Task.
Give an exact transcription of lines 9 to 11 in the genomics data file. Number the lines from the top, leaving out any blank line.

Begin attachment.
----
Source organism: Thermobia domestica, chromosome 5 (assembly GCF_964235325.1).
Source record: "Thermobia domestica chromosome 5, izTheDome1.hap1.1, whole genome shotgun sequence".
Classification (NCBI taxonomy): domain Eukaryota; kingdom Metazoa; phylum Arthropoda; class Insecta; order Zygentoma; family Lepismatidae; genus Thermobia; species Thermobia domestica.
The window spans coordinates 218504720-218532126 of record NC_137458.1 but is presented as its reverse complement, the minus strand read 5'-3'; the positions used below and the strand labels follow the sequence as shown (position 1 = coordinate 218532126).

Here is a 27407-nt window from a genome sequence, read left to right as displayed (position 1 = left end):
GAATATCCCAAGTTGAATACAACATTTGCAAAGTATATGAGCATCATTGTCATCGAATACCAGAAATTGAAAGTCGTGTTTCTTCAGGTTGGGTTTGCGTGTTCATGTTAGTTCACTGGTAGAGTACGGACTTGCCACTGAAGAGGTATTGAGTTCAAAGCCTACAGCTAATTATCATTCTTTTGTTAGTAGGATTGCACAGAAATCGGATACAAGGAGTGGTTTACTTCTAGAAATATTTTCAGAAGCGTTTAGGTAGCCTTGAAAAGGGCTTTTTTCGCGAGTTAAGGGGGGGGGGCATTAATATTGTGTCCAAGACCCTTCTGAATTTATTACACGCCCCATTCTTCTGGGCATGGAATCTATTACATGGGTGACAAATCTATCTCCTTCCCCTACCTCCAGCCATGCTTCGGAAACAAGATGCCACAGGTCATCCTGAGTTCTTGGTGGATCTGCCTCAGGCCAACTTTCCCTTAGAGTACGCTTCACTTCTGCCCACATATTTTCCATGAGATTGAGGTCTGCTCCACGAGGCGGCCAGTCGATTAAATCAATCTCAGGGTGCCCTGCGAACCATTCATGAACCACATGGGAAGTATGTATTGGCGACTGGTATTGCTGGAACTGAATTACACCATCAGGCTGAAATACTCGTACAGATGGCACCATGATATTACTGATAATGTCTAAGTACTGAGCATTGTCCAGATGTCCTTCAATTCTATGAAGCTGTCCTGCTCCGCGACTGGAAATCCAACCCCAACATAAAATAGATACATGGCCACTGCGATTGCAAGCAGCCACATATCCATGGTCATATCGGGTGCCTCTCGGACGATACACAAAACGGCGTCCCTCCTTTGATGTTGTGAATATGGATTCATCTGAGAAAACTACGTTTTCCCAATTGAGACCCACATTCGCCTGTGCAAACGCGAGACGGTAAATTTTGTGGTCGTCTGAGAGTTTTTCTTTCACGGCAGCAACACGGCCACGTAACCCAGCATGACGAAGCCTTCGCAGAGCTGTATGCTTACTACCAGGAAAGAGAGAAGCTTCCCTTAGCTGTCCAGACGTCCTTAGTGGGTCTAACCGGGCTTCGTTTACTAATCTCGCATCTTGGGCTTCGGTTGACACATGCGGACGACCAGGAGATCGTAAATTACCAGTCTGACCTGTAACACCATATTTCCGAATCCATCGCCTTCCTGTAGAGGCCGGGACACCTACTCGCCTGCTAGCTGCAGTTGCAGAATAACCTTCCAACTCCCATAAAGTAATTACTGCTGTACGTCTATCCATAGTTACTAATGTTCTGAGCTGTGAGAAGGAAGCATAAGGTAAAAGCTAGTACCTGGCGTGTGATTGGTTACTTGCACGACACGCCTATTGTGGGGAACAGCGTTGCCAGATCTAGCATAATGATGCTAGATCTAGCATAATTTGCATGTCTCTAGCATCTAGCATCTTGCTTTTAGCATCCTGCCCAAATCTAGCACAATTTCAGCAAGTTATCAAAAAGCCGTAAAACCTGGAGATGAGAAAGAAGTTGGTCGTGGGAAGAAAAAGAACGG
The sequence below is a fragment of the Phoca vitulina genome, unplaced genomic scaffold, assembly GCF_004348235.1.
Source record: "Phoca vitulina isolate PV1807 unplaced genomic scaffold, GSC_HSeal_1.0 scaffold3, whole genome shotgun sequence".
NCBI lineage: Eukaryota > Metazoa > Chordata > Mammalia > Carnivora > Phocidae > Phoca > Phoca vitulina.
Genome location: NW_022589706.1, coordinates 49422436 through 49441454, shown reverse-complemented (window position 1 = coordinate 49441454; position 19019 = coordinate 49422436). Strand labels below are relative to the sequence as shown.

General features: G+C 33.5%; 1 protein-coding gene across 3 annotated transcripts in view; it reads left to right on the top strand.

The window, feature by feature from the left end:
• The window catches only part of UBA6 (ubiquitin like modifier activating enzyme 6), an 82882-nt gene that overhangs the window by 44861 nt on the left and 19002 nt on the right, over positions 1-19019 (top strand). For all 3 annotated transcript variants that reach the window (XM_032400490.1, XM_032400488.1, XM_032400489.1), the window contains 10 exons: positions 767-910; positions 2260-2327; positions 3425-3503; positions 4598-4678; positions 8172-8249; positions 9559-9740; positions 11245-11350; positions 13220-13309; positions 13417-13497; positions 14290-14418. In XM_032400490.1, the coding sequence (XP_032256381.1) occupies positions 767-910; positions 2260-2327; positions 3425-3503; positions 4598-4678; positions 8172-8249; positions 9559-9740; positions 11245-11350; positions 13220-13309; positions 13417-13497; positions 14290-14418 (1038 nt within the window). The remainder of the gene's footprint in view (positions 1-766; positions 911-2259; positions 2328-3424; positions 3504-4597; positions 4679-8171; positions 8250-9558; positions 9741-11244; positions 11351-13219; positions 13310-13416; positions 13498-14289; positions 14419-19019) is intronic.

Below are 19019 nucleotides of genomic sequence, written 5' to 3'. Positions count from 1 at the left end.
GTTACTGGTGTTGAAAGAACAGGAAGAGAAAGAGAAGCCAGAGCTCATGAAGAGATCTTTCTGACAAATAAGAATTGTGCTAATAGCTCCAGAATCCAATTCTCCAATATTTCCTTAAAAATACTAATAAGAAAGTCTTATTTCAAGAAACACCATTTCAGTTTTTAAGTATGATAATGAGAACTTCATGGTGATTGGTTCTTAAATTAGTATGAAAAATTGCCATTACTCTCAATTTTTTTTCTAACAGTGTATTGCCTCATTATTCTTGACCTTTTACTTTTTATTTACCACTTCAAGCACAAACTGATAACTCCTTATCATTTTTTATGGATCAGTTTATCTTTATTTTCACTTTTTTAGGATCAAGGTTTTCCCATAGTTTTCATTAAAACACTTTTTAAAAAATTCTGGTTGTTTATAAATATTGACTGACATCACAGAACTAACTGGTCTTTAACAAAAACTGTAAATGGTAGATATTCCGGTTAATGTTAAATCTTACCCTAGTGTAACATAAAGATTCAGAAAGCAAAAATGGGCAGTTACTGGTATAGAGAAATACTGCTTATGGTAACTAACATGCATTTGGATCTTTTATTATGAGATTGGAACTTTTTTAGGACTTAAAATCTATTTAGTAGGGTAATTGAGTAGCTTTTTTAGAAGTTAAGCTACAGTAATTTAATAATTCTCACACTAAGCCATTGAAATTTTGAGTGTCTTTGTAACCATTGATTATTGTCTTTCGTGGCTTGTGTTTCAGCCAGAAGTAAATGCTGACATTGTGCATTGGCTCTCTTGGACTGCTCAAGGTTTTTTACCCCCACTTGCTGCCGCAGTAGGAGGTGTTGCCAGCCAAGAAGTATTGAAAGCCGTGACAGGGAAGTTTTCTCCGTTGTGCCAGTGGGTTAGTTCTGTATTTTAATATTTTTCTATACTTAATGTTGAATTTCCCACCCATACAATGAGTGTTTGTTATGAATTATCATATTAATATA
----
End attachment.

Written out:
NCBI lineage: Eukaryota > Metazoa > Chordata > Mammalia > Carnivora > Phocidae > Phoca > Phoca vitulina.
Genome location: NW_022589706.1, coordinates 49422436 through 49441454, shown reverse-complemented (window position 1 = coordinate 49441454; position 19019 = coordinate 49422436). Strand labels below are relative to the sequence as shown.

General features: G+C 33.5%; 1 protein-coding gene across 3 annotated transcripts in view; it reads left to right on the top strand.